Also, the catch is that if we use a short code like 10 for a character, we can't use that sequence at the start of any other code, because then we wouldn't know how to decompress it if we encounter it in a compressed text.

That is exactly the motivation behind optimizing compression, and Huffman came up with a "theoretically optimal" method (for this class of methods).

The basic algorithm is pretty simple and goes like this:

  1. First, add a node for each character to a queue, with the weight as the frequency of appearance.
  2. While there is still more than one node in the queue:
    • Remove the two lowest-weighted nodes and create a new one with the combined weight, setting the previous nodes as children
    • Add the new node to the queue and re-sort the queue
  3. The last node is the root note.

Or, in code:

# Node class
class Node(object):
    def __init__(self, idx, symbol, weight, child1=None, child2=None):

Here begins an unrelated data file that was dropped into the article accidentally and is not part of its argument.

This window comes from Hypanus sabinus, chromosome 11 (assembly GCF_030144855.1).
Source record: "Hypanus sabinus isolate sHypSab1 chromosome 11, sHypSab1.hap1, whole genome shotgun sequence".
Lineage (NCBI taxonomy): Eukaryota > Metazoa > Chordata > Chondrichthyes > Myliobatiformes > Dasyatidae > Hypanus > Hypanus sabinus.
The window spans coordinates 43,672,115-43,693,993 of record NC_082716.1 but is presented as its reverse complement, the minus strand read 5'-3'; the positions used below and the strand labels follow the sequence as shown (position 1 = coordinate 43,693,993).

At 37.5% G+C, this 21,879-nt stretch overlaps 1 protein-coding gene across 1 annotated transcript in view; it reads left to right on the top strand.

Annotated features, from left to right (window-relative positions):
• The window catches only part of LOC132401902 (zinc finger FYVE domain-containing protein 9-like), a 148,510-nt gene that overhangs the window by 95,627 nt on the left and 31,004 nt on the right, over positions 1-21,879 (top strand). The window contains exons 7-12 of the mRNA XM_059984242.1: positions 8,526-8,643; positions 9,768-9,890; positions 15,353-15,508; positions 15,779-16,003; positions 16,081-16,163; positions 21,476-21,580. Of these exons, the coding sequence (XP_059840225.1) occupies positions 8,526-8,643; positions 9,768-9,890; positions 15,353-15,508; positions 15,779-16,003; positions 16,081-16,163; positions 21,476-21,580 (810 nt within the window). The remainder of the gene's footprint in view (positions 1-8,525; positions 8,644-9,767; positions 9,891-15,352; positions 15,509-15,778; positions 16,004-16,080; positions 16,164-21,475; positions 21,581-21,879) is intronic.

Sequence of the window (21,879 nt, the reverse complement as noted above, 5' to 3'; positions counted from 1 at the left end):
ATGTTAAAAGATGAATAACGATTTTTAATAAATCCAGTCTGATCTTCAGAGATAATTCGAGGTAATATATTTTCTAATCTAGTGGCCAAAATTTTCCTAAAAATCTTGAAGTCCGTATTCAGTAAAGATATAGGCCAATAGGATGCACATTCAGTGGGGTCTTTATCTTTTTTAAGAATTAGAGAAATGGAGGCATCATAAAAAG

self.idx = idx
        self.symbol = symbol
        self.weight = weight
        self.child1 = child1
        self.child2 = child2
        self.bits = ''

# Initialize nodes - data holds the message, chars contains all the different characters
nodes = []
idx = 0
for c in chars:
    n = Node(str(idx), c, data.count(c))
    idx += 1
    nodes.append(n)
nodes.sort(key=lambda x: x.weight, reverse=True)

# Build tree
while len(nodes) > 1:
    nodes.sort(key=lambda x: x.weight, reverse=True)
    # Build new node
    c = [nodes.pop(), nodes.pop()]
    n = Node(str(idx), str(idx), c[0].weight + c[1].weight, c[0], c[1])
    idx += 1
    nodes.append(n)

See here for a more in-depth explanation: